MORE than 500 teachers and support staff within the Catholic Diocese of Armidale walked off the job for a full day on Friday, May 27, striking over pay and conditions.
Of the 502 Independent Education Union (IEU) members in the Armidale diocese - which stretches from Quirindi right to the Queensland border - 98 per cent voted yes to taking industrial action.
Members want a 10 to 15 per cent pay rise over two years, less paperwork, and more planning time, claiming teachers are "exhausted, burnt out and leaving the industry".
IEU secretary Mark Northam told Australian Community Media the overwhelming call to strike was a reflection of the mood in the industry, and taking industrial action is a decision members don't take lightly.
"What we're requesting for our members is a fair pay deal, beyond the NSW salary cap of 2.5 per cent," he said.
"Even though we're on a federal award, we get caught because the Catholic employers won't pay us more than what a state school teacher earns.
"They're capped at 2.5 per cent, but inflation is running at 5.1 per cent, so our members just will not accept the proposed 2.04 per cent pay rise in the current climate."
The decision comes just weeks after public teachers across the North West walked off the job, claiming the education system is in "crisis".
IEU North West sub branch organiser David Towson said although principals and executive staff are not included in current negotiations they are generally supportive.
"A lot of the executive staff in Catholic schools for example, have principals needing to fill the gaps," Mr Towson said.
"And support staff in Catholic schools are not being paid the same as what they would be in state schools. So we're fighting to get parity for them and to help Catholic schools retain those staff as well."
It is the first stop work action by Catholic school members of the IEU since since 2017 and the first full day strike since 2004.
IEU member and O'Connor Catholic College teacher Andrew May started teaching in 1996. He says there has been a gradual erosion of a teacher's ability to deliver their core business which is face to face teaching.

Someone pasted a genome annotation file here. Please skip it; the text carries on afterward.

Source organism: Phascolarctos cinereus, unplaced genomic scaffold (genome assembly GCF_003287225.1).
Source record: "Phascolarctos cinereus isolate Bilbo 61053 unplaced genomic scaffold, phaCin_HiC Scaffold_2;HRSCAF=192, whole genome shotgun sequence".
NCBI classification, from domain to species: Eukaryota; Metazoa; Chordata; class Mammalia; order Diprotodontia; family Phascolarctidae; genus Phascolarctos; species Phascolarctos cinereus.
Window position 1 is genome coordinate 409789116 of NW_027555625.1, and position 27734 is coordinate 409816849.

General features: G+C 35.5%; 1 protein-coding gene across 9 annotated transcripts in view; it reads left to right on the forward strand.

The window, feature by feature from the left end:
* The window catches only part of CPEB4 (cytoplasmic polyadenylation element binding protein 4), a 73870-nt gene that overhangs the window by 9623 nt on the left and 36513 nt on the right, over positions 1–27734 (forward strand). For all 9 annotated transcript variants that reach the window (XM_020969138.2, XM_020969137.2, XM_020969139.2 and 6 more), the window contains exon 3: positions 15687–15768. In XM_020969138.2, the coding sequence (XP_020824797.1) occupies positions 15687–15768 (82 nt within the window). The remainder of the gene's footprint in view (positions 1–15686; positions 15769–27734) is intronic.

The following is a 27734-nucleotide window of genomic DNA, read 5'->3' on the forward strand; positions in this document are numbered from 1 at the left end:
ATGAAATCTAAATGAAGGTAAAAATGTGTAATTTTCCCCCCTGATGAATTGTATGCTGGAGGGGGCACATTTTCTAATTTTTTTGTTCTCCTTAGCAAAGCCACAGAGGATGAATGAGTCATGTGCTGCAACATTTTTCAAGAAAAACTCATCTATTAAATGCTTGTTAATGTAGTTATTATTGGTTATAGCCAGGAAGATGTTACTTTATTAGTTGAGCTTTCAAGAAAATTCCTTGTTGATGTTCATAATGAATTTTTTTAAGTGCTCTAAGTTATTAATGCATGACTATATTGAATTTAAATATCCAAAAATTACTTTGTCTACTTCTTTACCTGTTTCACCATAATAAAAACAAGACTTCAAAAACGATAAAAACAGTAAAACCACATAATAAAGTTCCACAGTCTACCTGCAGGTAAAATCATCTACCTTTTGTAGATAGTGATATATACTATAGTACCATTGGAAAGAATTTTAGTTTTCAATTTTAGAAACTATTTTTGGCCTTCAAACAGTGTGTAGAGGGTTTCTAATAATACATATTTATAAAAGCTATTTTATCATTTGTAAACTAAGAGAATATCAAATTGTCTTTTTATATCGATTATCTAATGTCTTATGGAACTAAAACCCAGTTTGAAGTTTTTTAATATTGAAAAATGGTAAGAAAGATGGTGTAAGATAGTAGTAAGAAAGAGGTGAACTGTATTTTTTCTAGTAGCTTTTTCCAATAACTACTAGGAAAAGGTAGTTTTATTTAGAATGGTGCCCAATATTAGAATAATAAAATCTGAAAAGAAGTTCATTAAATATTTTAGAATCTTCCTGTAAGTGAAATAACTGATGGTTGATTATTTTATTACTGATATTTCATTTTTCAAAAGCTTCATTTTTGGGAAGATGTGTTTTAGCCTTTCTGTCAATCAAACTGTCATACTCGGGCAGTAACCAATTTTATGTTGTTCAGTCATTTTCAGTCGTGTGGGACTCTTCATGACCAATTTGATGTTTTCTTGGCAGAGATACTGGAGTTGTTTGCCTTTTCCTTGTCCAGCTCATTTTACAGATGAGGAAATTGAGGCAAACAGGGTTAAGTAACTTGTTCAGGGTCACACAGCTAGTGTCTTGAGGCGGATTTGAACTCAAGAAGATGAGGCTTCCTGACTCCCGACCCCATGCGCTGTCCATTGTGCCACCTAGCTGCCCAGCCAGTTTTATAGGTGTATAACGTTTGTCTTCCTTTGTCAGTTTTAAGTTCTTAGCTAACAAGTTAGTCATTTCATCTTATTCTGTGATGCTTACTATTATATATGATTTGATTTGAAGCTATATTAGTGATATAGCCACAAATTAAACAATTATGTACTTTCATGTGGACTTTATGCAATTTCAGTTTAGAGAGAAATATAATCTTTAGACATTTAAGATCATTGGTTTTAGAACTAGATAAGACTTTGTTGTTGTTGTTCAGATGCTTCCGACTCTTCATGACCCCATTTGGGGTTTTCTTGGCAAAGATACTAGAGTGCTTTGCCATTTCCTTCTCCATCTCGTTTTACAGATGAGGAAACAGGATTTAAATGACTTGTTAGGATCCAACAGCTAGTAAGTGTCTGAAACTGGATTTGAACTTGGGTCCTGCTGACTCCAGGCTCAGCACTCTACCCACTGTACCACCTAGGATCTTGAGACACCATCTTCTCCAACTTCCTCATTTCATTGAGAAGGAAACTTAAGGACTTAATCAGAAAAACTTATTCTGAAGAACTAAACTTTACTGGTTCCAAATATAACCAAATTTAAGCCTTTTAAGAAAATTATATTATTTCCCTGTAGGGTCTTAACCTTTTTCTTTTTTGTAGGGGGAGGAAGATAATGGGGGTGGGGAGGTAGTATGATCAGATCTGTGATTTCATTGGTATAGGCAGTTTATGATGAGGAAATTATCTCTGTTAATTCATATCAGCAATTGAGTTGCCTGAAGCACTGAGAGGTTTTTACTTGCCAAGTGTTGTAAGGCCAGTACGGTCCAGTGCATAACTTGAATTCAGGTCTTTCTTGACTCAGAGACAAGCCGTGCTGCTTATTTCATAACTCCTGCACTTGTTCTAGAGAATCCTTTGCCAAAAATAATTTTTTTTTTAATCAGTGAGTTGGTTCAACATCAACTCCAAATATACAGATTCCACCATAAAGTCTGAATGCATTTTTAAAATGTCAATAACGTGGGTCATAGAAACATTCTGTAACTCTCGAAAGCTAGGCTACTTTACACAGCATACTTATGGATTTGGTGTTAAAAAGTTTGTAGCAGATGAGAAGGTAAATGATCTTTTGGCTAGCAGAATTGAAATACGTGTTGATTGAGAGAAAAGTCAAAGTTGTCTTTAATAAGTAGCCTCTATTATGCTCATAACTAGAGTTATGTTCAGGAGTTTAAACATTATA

"There has been a steady increase of administrative burden during that time," Mr May said.
"When I started at O'Connor in 2011 there were 20 students on individualised learning plans and now there are more than 130.
"We are moving away from a one size fits all model of education to a model trying to provide a personalized learning experience for every student. And that's an excellent ideal, but the problem is it comes with a very large requirement for a lot of additional support."
Catholic teachers don't usually go on strike, Mr May said, and they are doing it reluctantly. About 75 per cent of O'Connor Catholic College staff are union members.
"We understand fully the effect this has on parents and students," he said.
"It's not just about improving conditions for teachers, it's about improving the conditions for all staff employed in our Catholic systemic schools."
Read more: Catholic teachers back NSW Schools strike
Mr May said the aim of the strike was to create sustainable schools that provide a 'fair, just and equitable outcome' for all students.
"This is not about us as individuals," Mr May said.
"This is about us trying to secure a decent outcome for the students and for the families and for the communities that we work with in.
"Action has to happen to improve the conditions of employment. It's not just in the Catholic sector. - it's in the state sector as well.
"Our schools are at absolute crossroads and it is about trying to do the best thing for our students."
While the rules around COVID isolation have added complexity, Mr May said it is the lack of teaching staff - particularly casuals - that is the real problem.
"When I came into teaching, every school could pick and choose who their casual teachers were because they had so many people lined up wanting to get jobs as teachers," he said.
"Now it's a case of we take who we can get.
"In the first week of this term at O'Connor there were over 36 extra lessons handed out to teachers here at the school.
"So that means there were teachers who were doing over their teaching load and taking additional lessons, but at the same time they're still being expected to complete all the administration and all the governance.
"It's just absolutely crazy - we simply don't have enough teachers."
The union's Tamworth branch president, Libby Lockwood, said a large number of local Catholic school teachers are sick of workload issues, mass teacher shortages and "terrible pay".
She said staffing shortages and difficulties hiring casual teachers, mean teachers aren't getting their entitled release from face-to-face learning, and the issue is getting worse.
"It means that teachers can't go and attend professional development because their classes won't be covered," she said.
"I've seen this get hugely worse. Just last week we had five teachers away from schools, we had NAPLAN occurring, we had numerous things happening and we could not get one casual.
"Support staff in Catholic schools are paid less than those in the public sector, so that's not good enough either. Without support staff in schools, teachers can't do their job."
Local teachers joined the 17,000 teachers and support staff in 540 Catholic diocesan schools throughout NSW and the ACT.
A rally will took place in Tamworth at the West Leagues Club.
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